Program transforms teaching by incprporating technology

Transforming Teaching with Technology, a St. John’s grant program also known as T3 which launched its third year this October, hopes to close the gap between teaching and new technology.

The program’s goals are to revise the core curriculum to incorporate technology and to familiarize the faculty with using technology, such as electronic whiteboards.
Those participating will learn about information and research literacy, technology, critical thinking, and how to incorporate all these into the courses they are teaching.

In addition to learning about new technology, the faculty will familiarize themselves with laptops, which enable them to make use of other programs like Microsoft PowerPoint.

“We have trained about 30 faculty, and are in the process of training 17 more this year,” said T3 project coordinator Bradley Shope.

He added,”By the time the program is over, we will have directly worked with between 50-55 faculty. We anticipate that, in the end, this program will enhance the learning experience of students.”

Shope is part of a three-person team also comprised of Maura Flannery director of the Center for Teaching and Learning and the program’s co-director, and Pelham Mead, educational technology specialist.

This year, Mead introduced podcasting to faculty in addition to electronic whiteboards.

Podcast, which is the combination of the words iPod and broadcast, is a digital recording of audio or video that is made available to download on the Internet via an RSS feed.

“I do think it’s good to explore at least some aspects of technology, not only because it is becoming so influential, but because it gives one a sense of accomplishment when technology is mastered,” Flannery said.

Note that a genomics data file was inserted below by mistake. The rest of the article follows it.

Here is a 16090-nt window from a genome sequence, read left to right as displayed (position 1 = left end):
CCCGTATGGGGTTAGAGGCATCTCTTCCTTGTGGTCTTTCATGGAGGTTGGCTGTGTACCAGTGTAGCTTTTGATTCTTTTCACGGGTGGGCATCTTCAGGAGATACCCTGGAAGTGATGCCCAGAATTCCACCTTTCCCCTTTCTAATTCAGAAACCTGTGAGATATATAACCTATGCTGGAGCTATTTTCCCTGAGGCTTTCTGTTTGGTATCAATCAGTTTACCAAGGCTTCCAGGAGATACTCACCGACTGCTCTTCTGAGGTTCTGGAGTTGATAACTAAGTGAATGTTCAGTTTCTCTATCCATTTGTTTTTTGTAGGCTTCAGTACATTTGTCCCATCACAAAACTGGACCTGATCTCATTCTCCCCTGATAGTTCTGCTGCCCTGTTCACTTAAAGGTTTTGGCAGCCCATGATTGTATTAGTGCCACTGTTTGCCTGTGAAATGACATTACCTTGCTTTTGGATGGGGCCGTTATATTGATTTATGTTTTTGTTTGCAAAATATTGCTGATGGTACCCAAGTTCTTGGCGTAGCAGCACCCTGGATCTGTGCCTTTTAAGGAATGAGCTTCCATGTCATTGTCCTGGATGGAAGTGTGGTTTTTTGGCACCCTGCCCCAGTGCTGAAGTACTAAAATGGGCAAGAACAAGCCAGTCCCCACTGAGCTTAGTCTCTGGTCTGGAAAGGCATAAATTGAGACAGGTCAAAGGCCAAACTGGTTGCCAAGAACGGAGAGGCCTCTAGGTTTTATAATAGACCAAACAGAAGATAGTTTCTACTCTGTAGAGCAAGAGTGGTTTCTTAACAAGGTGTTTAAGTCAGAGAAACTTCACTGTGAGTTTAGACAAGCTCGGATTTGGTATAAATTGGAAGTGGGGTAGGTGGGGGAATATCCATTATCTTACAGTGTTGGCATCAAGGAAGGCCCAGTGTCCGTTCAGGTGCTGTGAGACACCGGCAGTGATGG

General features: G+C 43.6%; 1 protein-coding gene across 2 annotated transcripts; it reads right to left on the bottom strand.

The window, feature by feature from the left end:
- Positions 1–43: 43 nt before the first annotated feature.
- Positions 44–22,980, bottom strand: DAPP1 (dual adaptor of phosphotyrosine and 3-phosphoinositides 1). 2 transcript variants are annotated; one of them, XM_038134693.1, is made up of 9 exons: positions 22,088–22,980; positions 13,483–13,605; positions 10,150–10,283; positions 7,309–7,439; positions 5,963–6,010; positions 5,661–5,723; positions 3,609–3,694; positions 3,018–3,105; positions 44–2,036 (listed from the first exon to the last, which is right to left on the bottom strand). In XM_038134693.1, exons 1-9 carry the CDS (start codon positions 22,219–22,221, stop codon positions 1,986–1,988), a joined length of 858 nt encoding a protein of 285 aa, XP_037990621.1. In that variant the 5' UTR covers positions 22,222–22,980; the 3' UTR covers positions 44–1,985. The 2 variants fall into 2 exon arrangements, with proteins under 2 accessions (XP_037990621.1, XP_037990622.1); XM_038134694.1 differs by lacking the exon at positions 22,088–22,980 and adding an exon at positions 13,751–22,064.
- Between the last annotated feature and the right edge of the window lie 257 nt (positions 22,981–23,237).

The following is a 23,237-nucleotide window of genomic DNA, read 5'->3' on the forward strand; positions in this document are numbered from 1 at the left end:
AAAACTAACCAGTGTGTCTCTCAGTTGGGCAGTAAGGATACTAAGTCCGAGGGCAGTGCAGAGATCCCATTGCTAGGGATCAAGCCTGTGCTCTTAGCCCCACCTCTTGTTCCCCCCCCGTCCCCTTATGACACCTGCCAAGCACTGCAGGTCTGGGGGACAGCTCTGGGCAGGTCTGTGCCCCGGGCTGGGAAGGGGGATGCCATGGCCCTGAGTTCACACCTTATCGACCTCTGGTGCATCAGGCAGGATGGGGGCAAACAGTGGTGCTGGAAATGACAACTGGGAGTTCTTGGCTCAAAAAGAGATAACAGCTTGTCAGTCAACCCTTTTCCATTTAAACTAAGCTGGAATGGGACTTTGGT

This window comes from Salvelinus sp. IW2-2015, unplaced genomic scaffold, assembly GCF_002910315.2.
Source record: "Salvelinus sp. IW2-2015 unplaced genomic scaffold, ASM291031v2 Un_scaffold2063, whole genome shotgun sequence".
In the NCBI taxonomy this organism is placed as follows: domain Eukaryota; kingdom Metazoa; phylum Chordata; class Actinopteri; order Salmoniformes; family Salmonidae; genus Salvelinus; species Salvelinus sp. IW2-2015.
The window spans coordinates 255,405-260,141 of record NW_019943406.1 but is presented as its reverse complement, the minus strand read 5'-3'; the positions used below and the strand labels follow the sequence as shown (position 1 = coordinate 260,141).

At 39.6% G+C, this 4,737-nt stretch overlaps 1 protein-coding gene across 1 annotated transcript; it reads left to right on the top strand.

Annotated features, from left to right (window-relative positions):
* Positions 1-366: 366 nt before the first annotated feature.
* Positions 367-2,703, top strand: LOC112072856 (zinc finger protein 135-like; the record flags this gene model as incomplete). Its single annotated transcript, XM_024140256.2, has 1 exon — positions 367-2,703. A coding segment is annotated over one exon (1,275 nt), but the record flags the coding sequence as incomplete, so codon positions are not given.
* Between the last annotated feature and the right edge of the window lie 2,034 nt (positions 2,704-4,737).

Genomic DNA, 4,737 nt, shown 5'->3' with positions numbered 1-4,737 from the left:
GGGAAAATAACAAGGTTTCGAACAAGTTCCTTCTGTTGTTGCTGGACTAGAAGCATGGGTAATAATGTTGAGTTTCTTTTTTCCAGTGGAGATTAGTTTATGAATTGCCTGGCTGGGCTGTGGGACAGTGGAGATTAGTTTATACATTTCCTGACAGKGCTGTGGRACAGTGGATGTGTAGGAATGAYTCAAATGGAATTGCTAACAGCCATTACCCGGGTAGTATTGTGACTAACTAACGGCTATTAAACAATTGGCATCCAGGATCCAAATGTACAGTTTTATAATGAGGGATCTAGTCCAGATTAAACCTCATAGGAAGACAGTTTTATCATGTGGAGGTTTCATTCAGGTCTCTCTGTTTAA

Professors involved in the program feel optimistic about the effects of T3.

“Students felt more comfortable and participated much more during class discussions when I was able to ‘sit down’ with them around a cluster of tables rather than standing in front of them or behind a podium,” said Professor Frank Cantelmo in a University press release.

Cantelmo, who teaches Scientific Inquiry and participated in T3 during its first year, uses a wireless laser pointer to control PowerPoint presentations while having the freedom to move around the class and interact with students.

Because of new technology, two classes on the Queens and Staten Island campuses have been playing virtual checkers.

Using PowerPoint and an image of a checkerboard, students from one campus asked questions from the textbook while the other campus’ students gave answers. If they are correct they can move forward one space.

T3 is made possible due to a $1.5 million grant given by the U.S Dept. of Education’s Strengthening Institutions Title III program.

“Title III has come a long way in the past 2 years,” said T3 project coordinator Bradley Shope.

The 15 faculty members who are participating in T3 will have to complete several tasks before September 2008.

They will participate in one-on-one tutoring sessions, and help develop presentations and workshops which will be used for a future forum that will discuss the success of the program.

“The group workshops are training sessions where we have a qualified faculty member speak to the Title III faculty on a specific topic related to teaching. Some of the session topics are: critical thinking, information literacy, and WebCt 6,” Shope said.

They will have also have to attend two, three-day technology camps in January and May, which according to Shope, will be “an opportunity for the faculty to re-evaluate their teaching strategies in the classroom, and begin revising a course to include more technology or active learning.”